897 F2d 465 Michelson v. Immigration and Naturalization Service

897 F.2d 465

Jens MICHELSON, Petitioner,

No. 89-9539.

United States Court of Appeals,
Tenth Circuit.

Feb. 27, 1990.

Jens Michelson, pro se.

Stuart M. Gerson, Asst. Atty. Gen. (Mark C. Walters, Asst. Director, and Norah Ascoli Schwarz, Attorney, Office of Immigration Litigation, with him on the brief), Dept. of Justice-Civil Div., Washington, D.C. for respondent.

Before TACHA, BALDOCK and BRORBY, Circuit Judges.*

BALDOCK, Circuit Judge.

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Petitioner Jens Michelson petitions for review of a final order of the Board of Immigration Appeals dismissing his appeal from the order of an immigration judge finding him to be deportable and denying him a voluntary departure under Sec. 244(e) of the Immigration and Nationality Act (the Act), 8 U.S.C. Sec. 1254(e). Our jurisdiction to review the board's order arises under 8 U.S.C. Sec. 1105a(a) and 28 U.S.C. c. 158 pertaining to review of orders of federal agencies. Our review is limited to the administrative record forming the basis for the deportation order. 8 U.S.C. Sec. 1105a(a)(4). Vassiliou v. District Dir. INS, 461 F.2d 1193, 1195 (10th Cir.1972).


The Immigration and Naturalization Service (INS) initiated deportation proceedings against petitioner, alleging that the petitioner was not a United States citizen, but a citizen of Denmark who entered the United States at Nogales, Arizona, on February 25, 1988 as a one-week visitor and who remained in the United States for a longer time than permitted. 8 U.S.C. Sec. 1251(a)(2). At the hearing before the immigration judge, petitioner admitted the allegations. Rec. at 28-30, 32-33. Given these admissions, the petitioner was ordered deported. The immigration judge declined to grant voluntary departure in lieu of deportation, 8 U.S.C. Sec. 1254(e), given petitioner's admission that he had been convicted of receiving stolen property in Lorain County, Ohio, and had been sentenced to a term of six months incarceration. In exercising his discretion concerning voluntary departure, the immigration judge also considered that petitioner had no family in the United States.


As an initial matter, petitioner claims that he has no criminal record and that the immigration judge failed to advise him of his legal rights during the hearing. The transcript of petitioner's deportation hearing is devoid of any evidence to support these claims. Rather, petitioner admitted his six-month sentence, rec. at 36, and the immigration judge was careful to explain the proceeding to the petitioner, see, e.g., id. at 24-29. See 8 C.F.R. Sec. 242.16 (hearing requirements). Our review of the record in this case convinces us that the findings of the immigration judge are supported "by clear, unequivocal, and convincing evidence and that the facts alleged as grounds for deportation are true." See Woodby v. INS, 385 U.S. 276, 286, 87 S.Ct. 483, 488, 17 L.Ed.2d 362 (1966); see also 8 U.S.C. Sec. 1252(b)(4) ("no decision of deportability shall be valid unless it is based upon reasonable, substantial, and probative evidence"); 8 C.F.R. 242.14(a) (1989) ("A determination of deportability shall not be valid unless it is found by clear, unequivocal and convincing evidence that the facts alleged as grounds for deportation are true.").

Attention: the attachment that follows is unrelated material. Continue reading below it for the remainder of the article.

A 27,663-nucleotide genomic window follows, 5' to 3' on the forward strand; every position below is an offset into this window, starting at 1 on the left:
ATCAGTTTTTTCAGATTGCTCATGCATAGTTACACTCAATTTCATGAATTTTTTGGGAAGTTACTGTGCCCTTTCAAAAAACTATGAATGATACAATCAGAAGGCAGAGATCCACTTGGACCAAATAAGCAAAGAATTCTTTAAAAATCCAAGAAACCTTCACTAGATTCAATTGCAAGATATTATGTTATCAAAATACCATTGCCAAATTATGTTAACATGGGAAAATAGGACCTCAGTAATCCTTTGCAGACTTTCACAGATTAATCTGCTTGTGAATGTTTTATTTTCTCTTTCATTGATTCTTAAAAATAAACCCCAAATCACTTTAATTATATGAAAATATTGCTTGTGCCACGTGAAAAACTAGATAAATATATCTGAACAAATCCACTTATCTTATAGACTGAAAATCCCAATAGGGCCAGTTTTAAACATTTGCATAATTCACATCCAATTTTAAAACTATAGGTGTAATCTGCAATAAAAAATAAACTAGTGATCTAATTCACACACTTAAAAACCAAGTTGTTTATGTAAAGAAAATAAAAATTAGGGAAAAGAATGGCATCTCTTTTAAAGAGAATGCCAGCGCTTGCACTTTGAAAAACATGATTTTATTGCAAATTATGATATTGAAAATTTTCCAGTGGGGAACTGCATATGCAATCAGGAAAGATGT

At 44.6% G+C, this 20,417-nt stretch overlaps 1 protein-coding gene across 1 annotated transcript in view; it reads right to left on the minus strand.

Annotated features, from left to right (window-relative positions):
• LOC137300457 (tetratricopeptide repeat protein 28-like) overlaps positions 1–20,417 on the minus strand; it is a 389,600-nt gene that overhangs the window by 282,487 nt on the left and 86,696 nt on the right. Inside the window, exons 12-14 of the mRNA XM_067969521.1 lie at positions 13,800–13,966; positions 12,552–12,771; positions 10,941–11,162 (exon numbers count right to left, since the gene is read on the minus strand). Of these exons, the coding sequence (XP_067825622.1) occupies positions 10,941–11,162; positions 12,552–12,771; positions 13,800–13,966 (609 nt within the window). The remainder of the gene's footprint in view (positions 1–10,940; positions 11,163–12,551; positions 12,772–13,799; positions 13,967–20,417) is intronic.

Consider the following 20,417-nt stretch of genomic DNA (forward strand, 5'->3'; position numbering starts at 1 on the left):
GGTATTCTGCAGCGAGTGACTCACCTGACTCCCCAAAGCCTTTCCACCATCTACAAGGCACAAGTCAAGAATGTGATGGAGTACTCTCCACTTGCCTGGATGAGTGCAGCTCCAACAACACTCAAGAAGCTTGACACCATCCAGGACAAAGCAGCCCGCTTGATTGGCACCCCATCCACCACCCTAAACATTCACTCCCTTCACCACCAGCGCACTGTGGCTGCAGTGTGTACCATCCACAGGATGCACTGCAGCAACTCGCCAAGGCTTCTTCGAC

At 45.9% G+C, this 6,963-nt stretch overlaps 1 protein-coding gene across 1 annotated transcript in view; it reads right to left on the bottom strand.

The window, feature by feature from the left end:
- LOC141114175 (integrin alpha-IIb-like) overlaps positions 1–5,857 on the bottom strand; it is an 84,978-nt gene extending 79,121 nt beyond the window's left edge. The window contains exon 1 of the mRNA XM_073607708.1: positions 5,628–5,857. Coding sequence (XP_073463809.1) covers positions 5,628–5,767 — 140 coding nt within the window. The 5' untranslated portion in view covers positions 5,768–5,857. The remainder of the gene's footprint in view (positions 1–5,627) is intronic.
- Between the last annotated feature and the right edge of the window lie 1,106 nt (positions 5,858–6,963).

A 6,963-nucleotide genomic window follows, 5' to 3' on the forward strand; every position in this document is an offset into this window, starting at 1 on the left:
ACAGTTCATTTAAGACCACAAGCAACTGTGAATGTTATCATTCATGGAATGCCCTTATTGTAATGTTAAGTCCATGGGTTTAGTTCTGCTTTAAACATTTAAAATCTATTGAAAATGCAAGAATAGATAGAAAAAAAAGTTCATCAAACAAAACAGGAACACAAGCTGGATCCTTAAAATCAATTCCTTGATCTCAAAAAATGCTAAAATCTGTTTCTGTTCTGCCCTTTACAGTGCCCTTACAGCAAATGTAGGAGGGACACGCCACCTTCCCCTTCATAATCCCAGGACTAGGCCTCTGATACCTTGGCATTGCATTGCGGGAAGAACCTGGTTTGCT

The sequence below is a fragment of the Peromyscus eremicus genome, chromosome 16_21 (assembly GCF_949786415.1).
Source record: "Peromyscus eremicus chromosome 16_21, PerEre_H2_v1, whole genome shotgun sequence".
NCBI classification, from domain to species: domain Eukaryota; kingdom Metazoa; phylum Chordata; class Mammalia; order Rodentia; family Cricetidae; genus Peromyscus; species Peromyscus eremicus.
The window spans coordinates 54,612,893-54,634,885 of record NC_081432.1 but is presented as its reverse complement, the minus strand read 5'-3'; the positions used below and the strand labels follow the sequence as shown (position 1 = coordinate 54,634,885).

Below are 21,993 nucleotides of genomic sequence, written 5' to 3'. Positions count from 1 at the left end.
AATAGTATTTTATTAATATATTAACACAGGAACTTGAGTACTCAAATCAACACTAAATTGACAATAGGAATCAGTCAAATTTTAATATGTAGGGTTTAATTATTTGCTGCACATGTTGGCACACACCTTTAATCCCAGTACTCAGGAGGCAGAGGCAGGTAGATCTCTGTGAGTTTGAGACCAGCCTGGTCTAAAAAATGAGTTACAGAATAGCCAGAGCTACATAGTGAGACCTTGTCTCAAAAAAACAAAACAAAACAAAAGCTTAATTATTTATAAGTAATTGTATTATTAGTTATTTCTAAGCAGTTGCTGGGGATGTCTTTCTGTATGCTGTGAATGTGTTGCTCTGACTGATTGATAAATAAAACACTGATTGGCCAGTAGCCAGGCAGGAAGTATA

As we read petitioner's brief, his primary contention is that he should have been represented by appointed counsel before the INS and on appeal. While the petitioner had the right to be represented by counsel in INS proceedings, the statute provides that it will not be at government expense. 8 U.S.C. Sec. 1252(b)(2); Delgado-Corea v. INS, 804 F.2d 261, 262 (4th Cir.1986). We are mindful that immigration is a sovereign prerogative and the judiciary must be wary of imposing procedural requirements that displace legislative and executive policy choices. Landon v. Plasencia, 459 U.S. 21, 34-35, 103 S.Ct. 321, 330-31, 74 L.Ed.2d 21 (1982). A deportation proceeding is civil in nature, not criminal, and various constitutional protections associated with criminal proceedings therefore are not required. INS v. Lopez-Mendoza, 468 U.S. 1032, 1038-39, 104 S.Ct. 3479, 3483, 82 L.Ed.2d 778 (1984). Thus, no sixth amendment right to counsel in a deportation proceeding exists. Lozada v. INS, 857 F.2d 10, 13 (1st Cir.1988); United States v. Campos-Asencio, 822 F.2d 506, 509 (5th Cir.1987); Magallanes-Damian v. INS, 783 F.2d 931, 933 (9th Cir.1986); Trench v. INS, 783 F.2d 181, 183 (10th Cir.), cert. denied, 479 U.S. 961, 107 S.Ct. 457, 93 L.Ed.2d 403 (1986).


We have held that there is no right to appointed counsel in deportation proceedings. Burquez v. INS, 513 F.2d 751, 755 (10th Cir.1975). While a petitioner is entitled to due process in a deportation proceeding, due process is not equated automatically with a right to counsel. Trench, 783 F.2d at 183. The fifth amendment guarantee of due process speaks to fundamental fairness; before we may intervene based upon a lack of representation, petitioner must demonstrate prejudice which implicates the fundamental fairness of the proceeding. See Bilokumsky v. Tod, 263 U.S. 149, 157, 44 S.Ct. 54, 57, 68 L.Ed. 221 (1923) ("To render a hearing unfair the defect, or practice complained of, must have been such as might have led to a denial of justice, or there must have been absent one of the elements essential to due process."); Magallanes-Damian, 783 F.2d at 933; Trench, 783 F.2d at 183. Applying this test, petitioner's complaint concerning the lack of appointed counsel does not provide a valid ground for challenging the order of deportation because he has not shown prejudice which would cast doubt on the fundamental fairness of the proceeding.